SKU 452860

Emidio Pepe Montepulciano D'abruzzo 1985

Emidio Pepe - Abruzzi - Italy - Montepulciano D`abruzzo

Professional Wine Reviews for Emidio Pepe Montepulciano D'abruzzo 1985

Rated 94 by Wine Spectator
Full-bodied, yet silky and maturing, with savory notes of cured meat, leather and tobacco staying a step ahead of the pure dried cherry fruit character. Complex, with a bright finish of tangy olive and spice.
Rated 91 by Robert Parker
The 1985 Montepulciano d'Abruzzo is another wine that is stunning today. A medium faded red, it opens with an alluring, ethereal nose followed by notes of tobacco, leather, stewed fruits and minerals. Much of the fruit has faded, yet this delicate, medium-bodied wine... read more... Additional information »
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750ml
94 Wine Spectator
91 Robert Parker

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Additional Information on Emidio Pepe Montepulciano D'abruzzo 1985

Winery: Emidio Pepe

Varietal: Montepulciano

Montepulciano varietal grapes have been popular in Italy and elsewhere in the world for a very long time, and continue to be grown in vast quantities in Italy to this day. Indeed, they are second most commonly cultivated red wine grape varietal in their native Italy, and grow everywhere in the country except for in the north, where the climate is a little too cold for them to ripen fully. Recent decades have seen them planted in several New World countries, where they are equally popular with vintners looking for a varietal which produces high yields of a reliable quality. The grapes are renowned for producing quite light bodied wines, as the fruit has a low acid and tannin level. However, there are plenty of pigments within the grape skins, meaning that Montepulciano is a grape varietal which produces beautifully deep colored wines.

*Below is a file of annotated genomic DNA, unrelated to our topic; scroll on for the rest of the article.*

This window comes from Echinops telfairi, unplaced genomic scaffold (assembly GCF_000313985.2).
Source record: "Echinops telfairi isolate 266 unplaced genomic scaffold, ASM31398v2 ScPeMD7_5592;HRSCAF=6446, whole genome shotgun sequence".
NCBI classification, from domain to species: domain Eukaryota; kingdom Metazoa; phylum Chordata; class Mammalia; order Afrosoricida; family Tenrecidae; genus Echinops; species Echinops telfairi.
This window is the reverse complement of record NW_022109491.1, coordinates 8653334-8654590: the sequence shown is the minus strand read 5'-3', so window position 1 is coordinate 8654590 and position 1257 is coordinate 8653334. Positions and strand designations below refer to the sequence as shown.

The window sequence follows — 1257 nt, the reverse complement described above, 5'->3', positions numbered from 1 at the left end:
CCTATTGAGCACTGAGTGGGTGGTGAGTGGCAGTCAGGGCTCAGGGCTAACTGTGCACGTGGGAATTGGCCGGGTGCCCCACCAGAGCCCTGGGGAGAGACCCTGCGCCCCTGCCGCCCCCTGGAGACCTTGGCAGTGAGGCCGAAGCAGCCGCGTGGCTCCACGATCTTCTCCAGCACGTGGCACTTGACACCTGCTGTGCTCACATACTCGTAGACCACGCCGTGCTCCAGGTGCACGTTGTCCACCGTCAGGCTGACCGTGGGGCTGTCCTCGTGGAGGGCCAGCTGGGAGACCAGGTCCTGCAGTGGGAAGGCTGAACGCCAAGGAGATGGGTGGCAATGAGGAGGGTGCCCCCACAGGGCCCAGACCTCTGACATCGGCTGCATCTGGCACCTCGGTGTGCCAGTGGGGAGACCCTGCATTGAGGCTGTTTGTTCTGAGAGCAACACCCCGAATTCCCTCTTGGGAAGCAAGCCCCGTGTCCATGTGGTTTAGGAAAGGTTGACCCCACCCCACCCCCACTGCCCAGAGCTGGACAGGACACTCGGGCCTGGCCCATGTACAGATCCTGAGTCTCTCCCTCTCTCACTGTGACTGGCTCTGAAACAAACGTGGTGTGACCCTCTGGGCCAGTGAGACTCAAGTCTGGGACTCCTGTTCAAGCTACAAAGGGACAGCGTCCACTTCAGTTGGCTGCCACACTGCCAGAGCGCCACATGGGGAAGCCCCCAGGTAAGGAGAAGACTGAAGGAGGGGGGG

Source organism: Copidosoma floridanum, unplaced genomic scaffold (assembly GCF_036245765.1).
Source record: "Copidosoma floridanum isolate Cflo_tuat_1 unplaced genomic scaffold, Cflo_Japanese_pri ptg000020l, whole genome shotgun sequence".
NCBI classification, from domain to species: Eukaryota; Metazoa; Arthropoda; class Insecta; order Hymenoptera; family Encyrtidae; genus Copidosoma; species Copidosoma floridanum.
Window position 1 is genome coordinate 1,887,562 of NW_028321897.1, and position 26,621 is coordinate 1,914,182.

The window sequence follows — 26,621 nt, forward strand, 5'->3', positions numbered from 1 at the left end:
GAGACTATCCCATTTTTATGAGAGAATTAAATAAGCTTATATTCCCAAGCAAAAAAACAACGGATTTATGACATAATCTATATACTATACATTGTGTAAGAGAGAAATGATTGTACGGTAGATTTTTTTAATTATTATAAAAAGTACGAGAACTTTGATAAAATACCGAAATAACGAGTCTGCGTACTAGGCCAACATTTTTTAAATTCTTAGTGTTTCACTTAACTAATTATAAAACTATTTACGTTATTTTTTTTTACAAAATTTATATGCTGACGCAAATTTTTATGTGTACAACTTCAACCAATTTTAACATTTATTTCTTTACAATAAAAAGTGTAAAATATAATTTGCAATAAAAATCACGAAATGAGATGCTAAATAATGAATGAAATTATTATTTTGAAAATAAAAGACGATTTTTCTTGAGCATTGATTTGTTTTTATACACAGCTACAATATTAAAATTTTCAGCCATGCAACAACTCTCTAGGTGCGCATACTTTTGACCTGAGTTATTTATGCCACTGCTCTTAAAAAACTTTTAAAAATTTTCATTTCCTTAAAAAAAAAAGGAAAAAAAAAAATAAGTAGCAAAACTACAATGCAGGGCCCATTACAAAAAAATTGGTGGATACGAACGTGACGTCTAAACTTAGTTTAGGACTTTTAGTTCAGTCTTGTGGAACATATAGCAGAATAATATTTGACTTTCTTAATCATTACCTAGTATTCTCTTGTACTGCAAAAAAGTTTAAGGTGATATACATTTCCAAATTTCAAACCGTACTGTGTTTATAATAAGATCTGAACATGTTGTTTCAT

Country: Italy

There are few countries in the world with a viticultural history as long or as illustrious as that claimed by Italy. Grapes were first being grown and cultivated on Italian soil several thousand years ago by the Greeks and the Pheonicians, who named Italy 'Oenotria' – the land of wines – so impressed were they with the climate and the suitability of the soil for wine production. Of course, it was the rise of the Roman Empire which had the most lasting influence on wine production in Italy, and their influence can still be felt today, as much of the riches of the empire came about through their enthusiasm for producing wines and exporting it to neighbouring countries. Since those times, a vast amount of Italian land has remained primarily for vine cultivation, and thousands of wineries can be found throughout the entire length and breadth of this beautiful country, drenched in Mediterranean sunshine and benefiting from the excellent fertile soils found there. Italy remains very much a 'land of wines', and one could not imagine this country, its landscape and culture, without it.